If the actors are constantly moving, you have no choice but to use a lavalier (or clip-on) microphone: a tiny microphone that can be clipped to clothes or concealed in someone’s hair. Since cables severely limit the actors’ ability to move around freely, wireless lavalier microphone systems are pretty much standard in film and television. Unlike cabled systems, wireless microphone systems typically feature a battery-powered receiver. In the case of wireless lavalier systems, you have the pick of cardioid and omnidirectional systems. Here, an omnidirectional microphone is your best bet for film and television productions since it sounds more natural and doesn’t suffer from wind and contact noise as much.
In some situations, it’s simply impossible to capture clean sound due to loud background noise or poor acoustics. In this case, the best solution is to record the audio anyway, even if all you have at your disposal is the built-in microphone of your camera. That’s because you can use those takes to synchronise any re-recordings of sounds and dialogue – a process known as dubbing. Dubbing dialogue is also known as Automatic Dialogue Replacement (ADR), which comes with one pitfall: the re-recorded voices sound much ‘closer’ than expected based on the image. This can be fixed by filtering out some of the treble and bass frequencies using an equaliser. Also, be sure to re-record your dialogue in a ‘dry’ room, so a room where the reverb is cut down to an absolute minimum. You can then use the reverb effect in your DAW or editing software to carefully mimic the acoustics of the set and end up with realistic sound.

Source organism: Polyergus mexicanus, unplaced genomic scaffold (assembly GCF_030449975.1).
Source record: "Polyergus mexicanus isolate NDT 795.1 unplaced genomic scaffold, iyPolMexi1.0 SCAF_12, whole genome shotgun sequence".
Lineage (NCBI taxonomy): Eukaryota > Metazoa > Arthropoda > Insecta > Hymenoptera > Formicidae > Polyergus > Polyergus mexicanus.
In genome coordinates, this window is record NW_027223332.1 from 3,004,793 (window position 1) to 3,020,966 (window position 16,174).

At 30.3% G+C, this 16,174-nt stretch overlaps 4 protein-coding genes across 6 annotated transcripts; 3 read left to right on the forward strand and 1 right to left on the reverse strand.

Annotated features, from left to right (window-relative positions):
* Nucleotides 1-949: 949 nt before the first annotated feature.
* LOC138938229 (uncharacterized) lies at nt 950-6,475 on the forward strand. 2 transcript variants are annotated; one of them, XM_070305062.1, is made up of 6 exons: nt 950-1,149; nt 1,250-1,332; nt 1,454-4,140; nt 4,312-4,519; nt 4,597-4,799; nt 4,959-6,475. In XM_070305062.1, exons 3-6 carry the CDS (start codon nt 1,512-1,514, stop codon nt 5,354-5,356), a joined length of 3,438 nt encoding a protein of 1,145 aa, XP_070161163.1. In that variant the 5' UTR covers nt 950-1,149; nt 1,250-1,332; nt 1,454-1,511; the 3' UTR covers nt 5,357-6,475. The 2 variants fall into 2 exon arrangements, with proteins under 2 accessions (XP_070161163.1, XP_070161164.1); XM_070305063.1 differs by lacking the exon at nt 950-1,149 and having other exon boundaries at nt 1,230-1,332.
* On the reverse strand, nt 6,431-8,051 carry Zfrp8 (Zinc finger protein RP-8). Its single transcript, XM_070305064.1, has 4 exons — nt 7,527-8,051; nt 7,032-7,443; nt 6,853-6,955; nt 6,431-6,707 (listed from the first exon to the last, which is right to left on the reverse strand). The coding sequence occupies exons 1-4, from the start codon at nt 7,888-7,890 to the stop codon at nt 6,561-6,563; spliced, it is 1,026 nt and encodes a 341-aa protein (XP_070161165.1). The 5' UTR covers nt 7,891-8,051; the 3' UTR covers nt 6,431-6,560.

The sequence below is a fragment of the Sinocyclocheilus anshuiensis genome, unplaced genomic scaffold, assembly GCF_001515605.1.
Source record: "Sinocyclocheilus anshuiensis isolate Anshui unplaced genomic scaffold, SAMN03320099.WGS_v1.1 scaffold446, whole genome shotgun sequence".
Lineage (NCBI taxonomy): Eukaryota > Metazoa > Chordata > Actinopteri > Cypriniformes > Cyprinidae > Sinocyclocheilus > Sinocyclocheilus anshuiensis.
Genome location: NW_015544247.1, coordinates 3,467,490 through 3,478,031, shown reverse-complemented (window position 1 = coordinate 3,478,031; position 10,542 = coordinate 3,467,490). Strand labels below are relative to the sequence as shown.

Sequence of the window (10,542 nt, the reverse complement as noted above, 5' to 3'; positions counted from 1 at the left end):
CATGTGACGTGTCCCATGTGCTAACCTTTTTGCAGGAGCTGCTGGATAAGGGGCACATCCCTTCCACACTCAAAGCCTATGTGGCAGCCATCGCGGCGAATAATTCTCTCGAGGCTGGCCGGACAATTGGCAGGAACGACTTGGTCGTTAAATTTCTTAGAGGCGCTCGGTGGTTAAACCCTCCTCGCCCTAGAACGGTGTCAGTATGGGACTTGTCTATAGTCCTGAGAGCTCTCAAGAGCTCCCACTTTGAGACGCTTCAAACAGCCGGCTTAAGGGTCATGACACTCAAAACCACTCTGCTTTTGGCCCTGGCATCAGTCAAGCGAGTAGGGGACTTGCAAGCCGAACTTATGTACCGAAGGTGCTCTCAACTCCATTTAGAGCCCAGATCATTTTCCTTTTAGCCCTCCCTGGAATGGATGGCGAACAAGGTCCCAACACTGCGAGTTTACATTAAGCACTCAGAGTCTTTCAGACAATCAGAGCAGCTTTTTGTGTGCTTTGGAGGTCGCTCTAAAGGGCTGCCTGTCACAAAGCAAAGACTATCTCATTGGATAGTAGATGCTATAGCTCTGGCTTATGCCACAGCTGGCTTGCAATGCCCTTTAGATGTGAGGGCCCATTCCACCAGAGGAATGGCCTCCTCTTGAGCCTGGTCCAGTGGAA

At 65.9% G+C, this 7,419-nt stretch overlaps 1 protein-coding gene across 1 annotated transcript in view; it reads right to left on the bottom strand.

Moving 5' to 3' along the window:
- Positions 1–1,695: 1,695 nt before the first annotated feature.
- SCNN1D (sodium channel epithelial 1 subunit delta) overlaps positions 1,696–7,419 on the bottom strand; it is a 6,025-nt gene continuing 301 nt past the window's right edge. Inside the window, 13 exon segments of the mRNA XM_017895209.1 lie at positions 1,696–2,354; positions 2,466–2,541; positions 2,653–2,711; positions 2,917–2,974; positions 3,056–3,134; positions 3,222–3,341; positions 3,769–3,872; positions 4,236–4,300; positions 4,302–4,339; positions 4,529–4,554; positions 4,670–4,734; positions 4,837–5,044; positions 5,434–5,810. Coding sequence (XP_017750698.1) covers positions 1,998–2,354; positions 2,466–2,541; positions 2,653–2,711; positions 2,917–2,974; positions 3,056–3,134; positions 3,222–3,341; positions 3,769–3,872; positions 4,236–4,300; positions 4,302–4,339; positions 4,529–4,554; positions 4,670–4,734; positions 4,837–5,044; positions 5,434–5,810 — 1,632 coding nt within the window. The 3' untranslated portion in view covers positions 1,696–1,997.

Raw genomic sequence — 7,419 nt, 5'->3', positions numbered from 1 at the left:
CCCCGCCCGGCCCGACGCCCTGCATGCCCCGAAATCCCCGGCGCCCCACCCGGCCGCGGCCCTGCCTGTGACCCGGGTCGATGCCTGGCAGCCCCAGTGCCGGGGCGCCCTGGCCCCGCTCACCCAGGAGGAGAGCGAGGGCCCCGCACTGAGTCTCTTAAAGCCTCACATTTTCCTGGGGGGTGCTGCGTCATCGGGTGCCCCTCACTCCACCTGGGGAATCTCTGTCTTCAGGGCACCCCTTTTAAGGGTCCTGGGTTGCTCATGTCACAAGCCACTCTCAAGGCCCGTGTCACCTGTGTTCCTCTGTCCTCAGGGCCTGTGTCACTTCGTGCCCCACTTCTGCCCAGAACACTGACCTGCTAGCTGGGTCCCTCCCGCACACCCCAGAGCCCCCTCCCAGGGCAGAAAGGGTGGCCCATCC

Using a Separate Recorder
While saving the audio directly to your camera can save you and the rest of the production team a ton of time and work, there’s a reason why professional film crews generally opt for a field recorder, and that reason is simple: better audio quality. The preamps and converters inside a professional audio recorder not only easily outperform the preamps and converters found inside most cameras, they also support higher audio resolutions. A higher sample rate, for instance, allows you to drop audio recordings in pitch without sacrificing high frequencies, while increased bit depth gives you a bigger dynamic range. In fact, it’s virtually impossible to end up with distorted sound if you’re using a recorder that boasts a 32-bit floating point. The only downside to working with a field recorder is that it takes a little more effort and discipline because you have to keep track of which audio recordings match which footage as well as synchronise audio and video in post-production.
» Camera Microphones
» Reporter Microphones
» Broadcasting Microphones
» Large-Diaphragm Condenser Microphones
» Boom Poles
» Shotgun Microphones
» Large-Diaphragm Condenser Microphones
» Lavalier Microphones
» Wireless Lavalier Microphones
» Wireless Camera Microphones
» All Microphones
» All Studio & Recording Gear
» How Loud You Should Record Audio
» Plug Two USB Microphones to One Computer? Is That Possible?
» How To Avoid Mic Bleed
» Phantom Power: This is What You Need to Know
» The Difference Between Dynamic and Condenser Microphones
» How to Prevent or Fix Phase Issues in the Studio
» Polar Patterns Explained
» The Best Microphone Set-Ups for Stereo Recordings